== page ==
As an undergraduate, I was mentored by Dr. Jeffrey Lake in the Ostiling Lab at the University of Michigan. I explored relationships between morphological and chemical leaf traits of an invasive shrub, Elaeagnus umbellata. Commonly called, autumn-olive, the shrub is pervasive in open grasslands and forest edge habitats; however, we observed the invasive shrub in the understory of a Michigan forest at the E.S. George Reserve. I found that Elaeagnus was characterized by leaf traits of a sun-loving species, which was different from the traits of the shade-tolerant native species. With such divergent traits, Elaeagnus might function differently from the native community in regards to physiological trade-offs driving the dynamics of its establishment and spread.
Empirical Modeling of Plant Community Demography
I returned to the the E.S. George Reserve for my Masters research with Dr. Ines Ibanez. The plot I sampled for my undergraduate thesis was part of a large-scale forest census. Using the growth data from the 22,000+ trees in the site, I constructed empirical models of how the growth of Elaeagnus responds to variable light environments and how that response compares to the native species. I conducted a complementary transplant experiment of Elaeagnus seedlings along a gradient of light and canopy cover. This research found optimal invasive habitat for Elaeagnus was forest edge and gap habitat. The superior height and shading potential of native trees may be sufficient to keep Elaeagnus from drastically modifying the understory community structure, but other native species preferring gap and edge habitat may be significantly impacted by the shrubs invasion.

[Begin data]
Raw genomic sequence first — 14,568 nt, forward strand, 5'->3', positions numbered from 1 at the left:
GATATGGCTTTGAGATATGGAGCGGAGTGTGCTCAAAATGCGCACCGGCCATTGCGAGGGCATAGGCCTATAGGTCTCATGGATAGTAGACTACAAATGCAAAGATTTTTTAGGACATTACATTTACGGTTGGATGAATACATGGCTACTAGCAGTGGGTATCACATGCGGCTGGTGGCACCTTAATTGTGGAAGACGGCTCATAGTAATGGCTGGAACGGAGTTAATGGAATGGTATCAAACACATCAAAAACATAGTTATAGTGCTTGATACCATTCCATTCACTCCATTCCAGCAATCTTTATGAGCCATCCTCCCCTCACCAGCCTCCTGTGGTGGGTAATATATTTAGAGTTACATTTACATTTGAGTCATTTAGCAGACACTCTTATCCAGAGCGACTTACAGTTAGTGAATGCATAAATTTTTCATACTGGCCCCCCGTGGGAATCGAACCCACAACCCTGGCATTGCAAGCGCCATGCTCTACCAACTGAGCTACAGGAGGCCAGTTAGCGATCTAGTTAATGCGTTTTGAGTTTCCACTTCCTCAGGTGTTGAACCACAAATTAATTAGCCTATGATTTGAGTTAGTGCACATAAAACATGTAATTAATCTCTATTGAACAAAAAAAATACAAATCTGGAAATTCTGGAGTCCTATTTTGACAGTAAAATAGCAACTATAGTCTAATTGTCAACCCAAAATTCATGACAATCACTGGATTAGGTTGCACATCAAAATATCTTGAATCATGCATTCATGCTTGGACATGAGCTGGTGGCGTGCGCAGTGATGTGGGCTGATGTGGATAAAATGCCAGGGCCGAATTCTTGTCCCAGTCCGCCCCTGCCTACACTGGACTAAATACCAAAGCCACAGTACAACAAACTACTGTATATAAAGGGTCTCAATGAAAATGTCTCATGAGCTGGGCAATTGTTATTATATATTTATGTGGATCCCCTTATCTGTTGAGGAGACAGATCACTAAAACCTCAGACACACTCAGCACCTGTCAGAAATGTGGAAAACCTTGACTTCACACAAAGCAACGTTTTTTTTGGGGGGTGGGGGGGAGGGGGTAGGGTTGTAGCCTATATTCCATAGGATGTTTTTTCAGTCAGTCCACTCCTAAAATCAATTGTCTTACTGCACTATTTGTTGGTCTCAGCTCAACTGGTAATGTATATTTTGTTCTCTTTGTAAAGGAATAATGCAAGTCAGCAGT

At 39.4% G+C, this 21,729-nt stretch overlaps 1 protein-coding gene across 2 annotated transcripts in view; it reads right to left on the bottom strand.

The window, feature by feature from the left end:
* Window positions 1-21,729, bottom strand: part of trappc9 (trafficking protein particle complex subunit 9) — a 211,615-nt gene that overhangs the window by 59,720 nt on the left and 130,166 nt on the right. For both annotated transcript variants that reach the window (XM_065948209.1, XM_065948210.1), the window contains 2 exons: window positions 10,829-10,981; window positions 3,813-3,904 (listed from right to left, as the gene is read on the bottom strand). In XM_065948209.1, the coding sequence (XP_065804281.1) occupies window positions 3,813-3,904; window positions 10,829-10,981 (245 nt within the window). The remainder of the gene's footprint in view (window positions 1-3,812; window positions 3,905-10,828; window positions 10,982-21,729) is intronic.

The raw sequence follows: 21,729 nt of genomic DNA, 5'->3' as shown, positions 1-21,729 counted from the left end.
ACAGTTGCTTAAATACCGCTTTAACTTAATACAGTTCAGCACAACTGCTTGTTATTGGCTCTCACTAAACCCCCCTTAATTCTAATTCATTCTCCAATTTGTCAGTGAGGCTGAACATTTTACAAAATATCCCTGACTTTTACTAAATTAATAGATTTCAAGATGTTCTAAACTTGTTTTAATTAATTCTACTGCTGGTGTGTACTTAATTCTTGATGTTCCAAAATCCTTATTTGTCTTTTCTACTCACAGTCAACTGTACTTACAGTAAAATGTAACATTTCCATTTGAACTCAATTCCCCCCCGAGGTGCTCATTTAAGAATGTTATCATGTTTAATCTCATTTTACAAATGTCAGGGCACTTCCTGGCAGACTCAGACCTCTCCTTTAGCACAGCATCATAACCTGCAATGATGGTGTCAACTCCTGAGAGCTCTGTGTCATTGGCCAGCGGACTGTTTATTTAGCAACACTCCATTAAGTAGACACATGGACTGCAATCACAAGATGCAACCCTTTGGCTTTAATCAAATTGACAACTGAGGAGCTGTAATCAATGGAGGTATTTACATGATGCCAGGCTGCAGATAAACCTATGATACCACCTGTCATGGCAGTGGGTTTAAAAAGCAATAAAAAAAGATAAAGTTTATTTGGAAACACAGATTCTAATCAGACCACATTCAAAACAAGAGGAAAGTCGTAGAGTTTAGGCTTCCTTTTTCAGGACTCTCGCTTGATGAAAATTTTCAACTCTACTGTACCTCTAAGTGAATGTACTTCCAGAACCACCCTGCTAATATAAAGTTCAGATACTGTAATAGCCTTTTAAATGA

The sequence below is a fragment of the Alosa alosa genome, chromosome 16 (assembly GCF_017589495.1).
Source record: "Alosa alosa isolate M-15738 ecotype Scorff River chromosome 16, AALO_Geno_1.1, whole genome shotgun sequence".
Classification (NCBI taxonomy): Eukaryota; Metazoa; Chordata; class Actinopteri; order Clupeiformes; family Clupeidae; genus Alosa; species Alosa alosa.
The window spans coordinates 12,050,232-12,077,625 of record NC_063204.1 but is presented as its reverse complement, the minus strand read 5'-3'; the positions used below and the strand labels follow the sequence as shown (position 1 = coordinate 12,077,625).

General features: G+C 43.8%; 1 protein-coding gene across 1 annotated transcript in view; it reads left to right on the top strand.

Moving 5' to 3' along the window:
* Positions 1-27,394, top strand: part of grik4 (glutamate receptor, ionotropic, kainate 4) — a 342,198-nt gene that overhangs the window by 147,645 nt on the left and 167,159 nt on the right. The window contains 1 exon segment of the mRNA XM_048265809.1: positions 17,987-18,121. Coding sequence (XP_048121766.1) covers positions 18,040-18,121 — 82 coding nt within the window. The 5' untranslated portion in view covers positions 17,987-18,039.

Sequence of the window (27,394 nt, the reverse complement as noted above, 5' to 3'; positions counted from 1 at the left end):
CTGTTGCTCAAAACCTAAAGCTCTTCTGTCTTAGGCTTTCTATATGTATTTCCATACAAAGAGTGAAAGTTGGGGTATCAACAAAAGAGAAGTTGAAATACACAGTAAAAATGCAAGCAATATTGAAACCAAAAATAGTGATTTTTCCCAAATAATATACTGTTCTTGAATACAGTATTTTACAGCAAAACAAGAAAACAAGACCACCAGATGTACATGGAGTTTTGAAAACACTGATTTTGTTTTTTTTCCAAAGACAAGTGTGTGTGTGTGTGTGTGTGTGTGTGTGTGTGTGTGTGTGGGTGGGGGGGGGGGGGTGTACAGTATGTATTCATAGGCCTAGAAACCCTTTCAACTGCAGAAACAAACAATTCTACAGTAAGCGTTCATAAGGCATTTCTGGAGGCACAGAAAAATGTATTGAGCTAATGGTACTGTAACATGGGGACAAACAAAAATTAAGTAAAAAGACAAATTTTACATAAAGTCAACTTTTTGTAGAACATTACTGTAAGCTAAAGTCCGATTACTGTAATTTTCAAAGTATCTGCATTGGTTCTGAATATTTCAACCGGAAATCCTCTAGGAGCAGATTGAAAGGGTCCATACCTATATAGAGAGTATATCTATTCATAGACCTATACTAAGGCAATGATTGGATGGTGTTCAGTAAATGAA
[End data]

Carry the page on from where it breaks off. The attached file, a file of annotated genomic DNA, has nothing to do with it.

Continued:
Coleoptera and Orthoptera Community Composition as Biological Indicator Species
I participated in a directed research project during my study abroad in New Zealand with the EcoQuest Program. We studied the response of ground-dwelling invertebrate communities to differing pest management regimes at Maungatautari and Mt. Pirongia. Maungatautari is a nature reserve with a 47 km predator exclusion fence that facilitates regrowth of natural, and often endemic, vegetation. Mt. Pirongia uses an integrated pest management regime for stoats, possum, feral pigs, and many other pests. We showed differences in functional group composition of ground-dwelling invertebrate communities between the sites.
Working thirteen hour days over ethylene glycol fumes has its downsides.